EVIDENCE (i'2v1-dcns), (Ileb. stf-raw, , Jer. xxxiiito ff.), .1 "bill of :sale," a register, docu ment, deed, written paper).
In general it is that perception of truth which arises either front the testimony of the senses or from an induction of reason. The evidences of revelation are divided into internal and external. That is called internal evidence which is drawn from the consideration of those declarations and doctrines which are contained in it ; and that is called external which arises from some other cir cumstances referring to it, such as predictions con cerning it, miracles wrought by those who teach it, its success in the world, etc. (I) Moral evi dence is that which, though it does not exclude a mere abstrac_ possibility of things being otherwise, yet shuts out every reasonable ground of ing that they are so. (2) Evidences of grace are those dispositions and acts which prove a person to be in a converted state, such as an enlightened understanding, love to God and his people, a de light in God's word, worship and dependence on him, spirituality of mind, devotedness of life to the service of God, etc.
EVIL (e'v'1), is the comprehensive term under which are included all disturbances of the divinely appointed harmony of the universe. Christian doctrine, in accordance with the Scriptures, care fully distinguishes between physical and moral evil.
(1) Physical Evil. Physical or natural evil is whatever destroys or any way disturbs the per fection of natural beings, such as blindness, dis eases, death, etc.
(2) Moral Evil. Moral evil is the disagree ment between the actions of a moral agent, and the rule of those actions, whatever it be. Ap plied to choice, or acting contrary to the moral or revealed laws of the Deity, it is termed wickedness, or sin. Applied to an act contrary to a mere rule of fitness, it is called a fault.
(3) Origin of Evil. Dr. Samuel Clarke, in his "Dcnionstration of the Being and Attributes of God," deduces from the possibility and real exist ence of human liberty an answer to the question, What is the cause and origin of evil? For lib erty, he says, implying a natural power of doing evil, as well as good, and the imperfect nature of finite beings making it possible for them to abuse this their liberty to an actual commission of evil, and it being necessary to the order and beauty of the whole, and for displaying the infinite wis dom of the Creator, that there should be different and various degrees of creatures, whereof, conse quently, some must be less perfect than others, hence there necessarily arises a possibility of evil, notwithstanding that the Creatorisinfinitely good.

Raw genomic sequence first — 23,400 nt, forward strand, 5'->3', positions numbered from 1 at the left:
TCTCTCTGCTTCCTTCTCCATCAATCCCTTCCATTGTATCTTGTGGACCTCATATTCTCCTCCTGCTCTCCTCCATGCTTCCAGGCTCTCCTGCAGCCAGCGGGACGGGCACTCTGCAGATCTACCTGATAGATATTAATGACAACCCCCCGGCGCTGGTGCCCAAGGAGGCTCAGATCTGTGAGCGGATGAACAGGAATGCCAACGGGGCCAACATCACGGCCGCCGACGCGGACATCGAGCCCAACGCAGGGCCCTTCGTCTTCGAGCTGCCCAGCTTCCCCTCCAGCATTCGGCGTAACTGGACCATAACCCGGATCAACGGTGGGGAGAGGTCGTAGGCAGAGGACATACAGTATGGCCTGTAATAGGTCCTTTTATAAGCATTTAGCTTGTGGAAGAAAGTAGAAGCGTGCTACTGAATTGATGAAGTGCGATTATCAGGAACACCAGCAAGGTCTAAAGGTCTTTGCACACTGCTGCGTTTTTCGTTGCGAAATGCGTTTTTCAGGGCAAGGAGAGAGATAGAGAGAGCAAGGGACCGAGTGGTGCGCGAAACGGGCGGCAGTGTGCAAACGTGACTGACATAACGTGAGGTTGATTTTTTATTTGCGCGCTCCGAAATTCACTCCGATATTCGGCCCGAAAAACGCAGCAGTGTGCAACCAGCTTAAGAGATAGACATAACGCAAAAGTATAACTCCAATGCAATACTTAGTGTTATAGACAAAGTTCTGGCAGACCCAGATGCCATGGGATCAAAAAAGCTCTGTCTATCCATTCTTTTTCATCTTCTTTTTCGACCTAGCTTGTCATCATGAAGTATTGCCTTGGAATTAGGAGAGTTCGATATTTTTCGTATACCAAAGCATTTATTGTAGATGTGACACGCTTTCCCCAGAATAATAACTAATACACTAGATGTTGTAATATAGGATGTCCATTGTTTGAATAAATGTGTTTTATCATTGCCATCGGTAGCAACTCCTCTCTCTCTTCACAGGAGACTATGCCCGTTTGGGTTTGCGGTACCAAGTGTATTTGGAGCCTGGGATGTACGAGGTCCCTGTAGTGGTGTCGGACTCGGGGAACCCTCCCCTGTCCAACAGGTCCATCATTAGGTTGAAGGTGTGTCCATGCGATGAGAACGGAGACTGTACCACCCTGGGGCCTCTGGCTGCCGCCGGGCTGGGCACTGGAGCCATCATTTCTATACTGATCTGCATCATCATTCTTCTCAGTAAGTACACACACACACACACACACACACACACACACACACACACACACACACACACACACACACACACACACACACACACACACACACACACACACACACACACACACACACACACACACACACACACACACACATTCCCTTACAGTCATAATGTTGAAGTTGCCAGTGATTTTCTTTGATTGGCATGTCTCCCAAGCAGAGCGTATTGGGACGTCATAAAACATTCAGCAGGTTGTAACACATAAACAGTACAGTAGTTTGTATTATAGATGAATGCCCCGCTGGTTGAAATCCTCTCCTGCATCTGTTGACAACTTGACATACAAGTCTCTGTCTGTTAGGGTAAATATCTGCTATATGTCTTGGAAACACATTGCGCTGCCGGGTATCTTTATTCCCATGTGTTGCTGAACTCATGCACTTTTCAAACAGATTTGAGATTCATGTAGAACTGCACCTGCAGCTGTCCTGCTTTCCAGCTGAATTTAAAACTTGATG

In short, thus: all that we call evil is: An evil of imperfection, as the want of certain faculties and excellencies which other creatures have; nat ural evil, as pain, death and the like; or moral evil, as all kinds of vice.
(1) The first of these is not properly an evil, or every power, faculty or perfection which any creature enjoyes, being the free gift of God, which he was no more obliged to bestow than he was to confer being or existence itself, it is plain the want of any certain faculty or perfection in any kind of creatures which never belonged to their nature, is no more an evil to them than their never having been created or brought into being at all could properly have been called an evil.
(2) The second kind of evil, which we call nat ural evil, is either a necessary consequence of the former—as death to a creature on whose nature immortality was never conferred, and then it is no more properly an evil than the former—or else it is counterpoised, in the whole, with as great or greater good, as the afflictions and suf ferings of good men, and then also it is not prop erly an evil ; or else, lastly, it is a punishment ; and then it is a necessary consequent of the third and last sort of evil, namely, moral evil.
(3) This arises wholly from the abuse of lib erty, which God gave to his creatures for other purposes, and which it was reasonable and fit to give them for the perfection and order of the whole creation ; only they, contrary to God's in tention and command, have abused what was necessary for the perfection of the whole, to the corruption and depravation of themselves. And thus all sorts of evils have entered into the world, without any diminution to the infinite goodness of its Creator and Governor.
This is obviously all the answer which the question respecting the origin of evil is capable of receiving. It brings us to the point to which the Scriptures themselves lead us. And though many questions may yet be asked respecting a subject so mysterious as the permission of evil by the Supreme Being, this is a part of his coun sels of which we can have no cognizance, unless he is pleased to reveal them ; and as revelation is silent upon this subject, except generally, that all his acts, his permissive ones as well as others, are "wise and just and good," we may rest assured that, beyond what is revealed, human wisdom in the present state can never penetrate. (See SIN.)